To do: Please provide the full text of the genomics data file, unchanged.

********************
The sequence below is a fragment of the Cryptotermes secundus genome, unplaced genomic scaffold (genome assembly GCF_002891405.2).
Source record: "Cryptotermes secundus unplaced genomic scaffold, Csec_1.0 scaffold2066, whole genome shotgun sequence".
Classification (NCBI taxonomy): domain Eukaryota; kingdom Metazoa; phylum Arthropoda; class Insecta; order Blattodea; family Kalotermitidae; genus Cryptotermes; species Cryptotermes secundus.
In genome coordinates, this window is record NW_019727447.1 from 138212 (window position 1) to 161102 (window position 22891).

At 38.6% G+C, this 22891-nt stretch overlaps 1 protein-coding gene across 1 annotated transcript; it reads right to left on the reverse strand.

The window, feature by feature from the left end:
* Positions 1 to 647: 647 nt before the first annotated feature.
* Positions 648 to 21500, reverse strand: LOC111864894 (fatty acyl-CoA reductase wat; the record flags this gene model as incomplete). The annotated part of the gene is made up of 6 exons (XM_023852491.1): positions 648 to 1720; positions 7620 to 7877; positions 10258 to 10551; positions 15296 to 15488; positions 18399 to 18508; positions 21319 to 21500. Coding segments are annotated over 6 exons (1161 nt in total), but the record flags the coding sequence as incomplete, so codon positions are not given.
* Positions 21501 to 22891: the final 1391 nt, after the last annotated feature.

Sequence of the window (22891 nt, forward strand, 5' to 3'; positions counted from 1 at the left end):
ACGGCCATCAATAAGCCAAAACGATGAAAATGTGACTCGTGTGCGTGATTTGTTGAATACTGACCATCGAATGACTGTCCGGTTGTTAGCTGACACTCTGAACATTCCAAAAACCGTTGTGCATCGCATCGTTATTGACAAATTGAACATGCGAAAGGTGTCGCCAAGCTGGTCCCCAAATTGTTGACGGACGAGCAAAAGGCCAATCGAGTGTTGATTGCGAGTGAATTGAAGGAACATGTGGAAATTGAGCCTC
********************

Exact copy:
The sequence below is a fragment of the Cryptotermes secundus genome, unplaced genomic scaffold (genome assembly GCF_002891405.2).
Source record: "Cryptotermes secundus unplaced genomic scaffold, Csec_1.0 scaffold2066, whole genome shotgun sequence".
Classification (NCBI taxonomy): domain Eukaryota; kingdom Metazoa; phylum Arthropoda; class Insecta; order Blattodea; family Kalotermitidae; genus Cryptotermes; species Cryptotermes secundus.
In genome coordinates, this window is record NW_019727447.1 from 138212 (window position 1) to 161102 (window position 22891).

At 38.6% G+C, this 22891-nt stretch overlaps 1 protein-coding gene across 1 annotated transcript; it reads right to left on the reverse strand.

The window, feature by feature from the left end:
* Positions 1 to 647: 647 nt before the first annotated feature.
* Positions 648 to 21500, reverse strand: LOC111864894 (fatty acyl-CoA reductase wat; the record flags this gene model as incomplete). The annotated part of the gene is made up of 6 exons (XM_023852491.1): positions 648 to 1720; positions 7620 to 7877; positions 10258 to 10551; positions 15296 to 15488; positions 18399 to 18508; positions 21319 to 21500. Coding segments are annotated over 6 exons (1161 nt in total), but the record flags the coding sequence as incomplete, so codon positions are not given.
* Positions 21501 to 22891: the final 1391 nt, after the last annotated feature.

Sequence of the window (22891 nt, forward strand, 5' to 3'; positions counted from 1 at the left end):
ACGGCCATCAATAAGCCAAAACGATGAAAATGTGACTCGTGTGCGTGATTTGTTGAATACTGACCATCGAATGACTGTCCGGTTGTTAGCTGACACTCTGAACATTCCAAAAACCGTTGTGCATCGCATCGTTATTGACAAATTGAACATGCGAAAGGTGTCGCCAAGCTGGTCCCCAAATTGTTGACGGACGAGCAAAAGGCCAATCGAGTGTTGATTGCGAGTGAATTGAAGGAACATGTGGAAATTGAGCCTC